Bought: Amazon, 6th April 2018
76/100 – Whisky Bible 2018
85/100 – Whiskyfun
89.58/100 – Whiskybase (average from 21 member votes)
96/100 and 91/100 – Scotch Test Dummies (YouYube video below)
In the Whisky Bible 2016 author Jim Murray’s rating of the Glendronach 21yo was a fantastic 91.5/100 and ended with “Memorable stuff”. In the 2017 issue of the Bible the 21yo had disappeared and in 2018 Mr Murray introduces his thoughts on the 21yo ‘Parliament’. All around him the status of Glendronach has been rising but he gives the 21yo a lowly score of 76/100 and remarks, “myopically one dimensional, rambles on and on, sulphur-tongued, bitter and does its best to leave a bad taste in the mouth whilst misrepresenting its magnificent land.” It’s worth noting that the 2017 Bible contained reviews of 27 different bottles of Glendronach but in 2018 that’s shrunk by more than half to 13. Perhaps Mr Murray has fallen out of love with this up-and-coming Highland distillery, because of the whisky or maybe something else entirely.
I’m reminded of the old joke ‘opinions are like arseholes – everyone has one’. But arseholes are generally very similar, whereas opinions can vary greatly. Mr Murray’s thoughts about the Glendronach 21yo are like a square peg in a round hole of shared opinion, if you pardon the mental image. I’ve found it impossible to discover anyone else who dislikes this whisky as much as he does. Most people adore it, which makes me wonder if Mr Murray had a bad sample. There are certainly lots of different batches of the ‘Parliament’. Mine was bottled on the 29th January 2018 so after the Whisky Bible 2018 went into print. Although Mr Murray’s opinion about the 21yo is a bit strange I respect him enough to breath a sigh of relief that it wasn’t directed at my batch.
89.58/100 on Whiskybase for my particular release of the Parliament is a fantastic score but quite typical of all the batches of this 21yo. A comment about the flavour says “elegant, expensive leathery notes, more olorosso built up on palate for boldness, spicy sherry coat with ample of creamy sugar laden of fruits.” Whiskyfun score the Parliament 85/100 in August 2017 with the comment “rather fine, just not too complex. And quite easy on the fruits”.
Here’s the Scotch Test Dummies with their review about the Glendronach 21yo on YouTube (Feb 2018) both of whom love this dram:
Bought: World of Whisky, 28th June 2018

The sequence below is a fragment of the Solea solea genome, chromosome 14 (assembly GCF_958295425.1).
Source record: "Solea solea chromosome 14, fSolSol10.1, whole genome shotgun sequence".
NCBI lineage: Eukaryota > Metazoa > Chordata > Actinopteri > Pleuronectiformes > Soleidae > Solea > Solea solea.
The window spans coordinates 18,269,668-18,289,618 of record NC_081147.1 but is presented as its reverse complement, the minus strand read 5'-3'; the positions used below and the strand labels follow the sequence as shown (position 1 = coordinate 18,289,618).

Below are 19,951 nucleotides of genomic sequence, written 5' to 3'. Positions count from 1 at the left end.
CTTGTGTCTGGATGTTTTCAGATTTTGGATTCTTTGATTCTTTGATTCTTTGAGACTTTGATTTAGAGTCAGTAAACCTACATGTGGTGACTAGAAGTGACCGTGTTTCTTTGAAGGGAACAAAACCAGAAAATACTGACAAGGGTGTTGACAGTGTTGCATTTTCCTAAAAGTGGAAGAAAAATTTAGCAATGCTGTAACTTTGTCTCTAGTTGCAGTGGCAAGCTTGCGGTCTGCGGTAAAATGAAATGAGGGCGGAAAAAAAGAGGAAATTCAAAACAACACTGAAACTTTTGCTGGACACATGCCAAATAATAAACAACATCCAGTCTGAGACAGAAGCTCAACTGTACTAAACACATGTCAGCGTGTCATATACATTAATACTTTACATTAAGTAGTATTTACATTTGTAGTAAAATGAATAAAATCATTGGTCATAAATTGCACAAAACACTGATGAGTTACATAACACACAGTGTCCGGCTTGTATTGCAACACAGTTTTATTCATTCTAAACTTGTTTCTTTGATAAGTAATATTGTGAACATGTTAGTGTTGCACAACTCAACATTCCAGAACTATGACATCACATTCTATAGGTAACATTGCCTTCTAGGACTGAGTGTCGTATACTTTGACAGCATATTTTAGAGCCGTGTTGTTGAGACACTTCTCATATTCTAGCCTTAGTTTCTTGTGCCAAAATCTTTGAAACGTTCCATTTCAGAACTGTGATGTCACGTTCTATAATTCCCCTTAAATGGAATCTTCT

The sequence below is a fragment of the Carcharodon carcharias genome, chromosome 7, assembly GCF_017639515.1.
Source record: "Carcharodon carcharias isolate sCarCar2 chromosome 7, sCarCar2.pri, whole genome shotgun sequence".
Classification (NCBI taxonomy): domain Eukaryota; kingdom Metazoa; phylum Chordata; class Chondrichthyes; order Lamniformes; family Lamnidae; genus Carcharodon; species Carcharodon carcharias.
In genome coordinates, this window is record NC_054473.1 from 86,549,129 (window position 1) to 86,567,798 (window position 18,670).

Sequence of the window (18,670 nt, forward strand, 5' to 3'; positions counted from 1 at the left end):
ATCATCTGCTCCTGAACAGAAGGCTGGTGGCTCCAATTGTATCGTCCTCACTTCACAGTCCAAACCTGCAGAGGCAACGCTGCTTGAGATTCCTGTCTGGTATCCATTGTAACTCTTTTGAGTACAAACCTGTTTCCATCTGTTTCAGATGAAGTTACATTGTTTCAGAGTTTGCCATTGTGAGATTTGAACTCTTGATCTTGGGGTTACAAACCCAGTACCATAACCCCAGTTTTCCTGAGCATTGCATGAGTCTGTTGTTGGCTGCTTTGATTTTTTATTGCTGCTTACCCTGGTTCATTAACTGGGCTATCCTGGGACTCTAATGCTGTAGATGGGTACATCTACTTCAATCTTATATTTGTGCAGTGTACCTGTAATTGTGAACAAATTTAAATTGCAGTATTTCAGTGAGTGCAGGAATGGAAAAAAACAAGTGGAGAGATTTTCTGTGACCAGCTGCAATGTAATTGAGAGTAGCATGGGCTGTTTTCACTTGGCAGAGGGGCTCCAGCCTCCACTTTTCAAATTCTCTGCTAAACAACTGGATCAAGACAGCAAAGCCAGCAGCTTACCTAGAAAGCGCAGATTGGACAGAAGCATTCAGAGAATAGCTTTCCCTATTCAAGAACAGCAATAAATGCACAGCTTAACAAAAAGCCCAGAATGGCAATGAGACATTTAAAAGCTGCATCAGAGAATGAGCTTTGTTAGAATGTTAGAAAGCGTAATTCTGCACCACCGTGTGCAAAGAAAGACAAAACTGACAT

84.55/100 – Whiskybase (average from 119 member votes)
The Aberlour ‘Casg Annamh’ (meaning ‘rare cask’) first appeared at the end of 2017. About 6 months later the legendary Aberlour A’bunadh almost doubled in price causing fans to froth at the mouth and swear allegiance to the likes of the Glenfarclas 105. Some quarters felt that the Casg Annamh had been introduced to replace the A’bunadh but this was mostly based on both whiskies having a batch number. A year after the launch of the Casg Annamh and it’s still only on Batch 0001. The A’bunadh has had 62 releases in 21 years, quite typically 3 or 4 releases per year in recent years (but only two in 2018, perhaps due to the price increase reducing sales). The big difference between the Casg Annamh and A’bunadh is the strength. The Casg Annamh is fixed at 48% and the A’bunadh is cask strength around 60%. Basically they’re two different beasts.
So how has the Casg Annamh done in its first year? 84.5/100 on Whiskybase is a very good score. It’s doing better than the standard Aberlour 16yo (83.2/100), which costs about £15 more than the Casg Annamh. By the time you get to the Aberlour 18yo (85.5/100) it’s over £80 so you might as well buy the A’bunadh. Comments online about the Casg Annamh include, “enjoyed this more than A’bunadh. Whereas A’bunadh is a whisky disguised by sherry, Casg Annamh is a whisky featuring sherry without covering up the other flavours within”, “it contains considerably younger whisky than the 15YO, but makes up for that by a higher level of first fill and a higher ABV” and “an excellent value dram which won’t disappoint any sherry cask enthusiast”.
You have to feel this new Aberlour has found its place in the market. Currently £60 for a litre at certain airports it’s good value for what it is. But after a year of ‘batch 1’ it’s definitely not a ‘rare cask’ as the Gaelic name implies.
Here’s Horst Luening of Whisky.com with his thoughts about the Aberlour ‘Casg Annamh’ on YouTube (May 2018):
Bought: Amazon, 16th April 2016
88/100 – Whisky Bible 2017
82.35/100 – Whiskybase (average from 354 member votes)
91/100 – Whisky Bitch (her video review below)
As a fan of the Glen Garioch Founder’s Reserve I jumped at the chance to get the 12yo when Amazon reduced it to £32. That’s cheap for any 12yo whisky let alone one as hefty as 48%. Once open the 12yo certainly is a lovely dram but I slightly prefer the Founder’s Reserve, which seems less ‘designed’. I tried the 12yo again when visiting the Glen Garioch distillery and it stood up well against the 15yo, which I also got to sample. It’s hard to go wrong with spicy dark fruits, vanilla and a hint of smoke when presented at 48%. Delicious!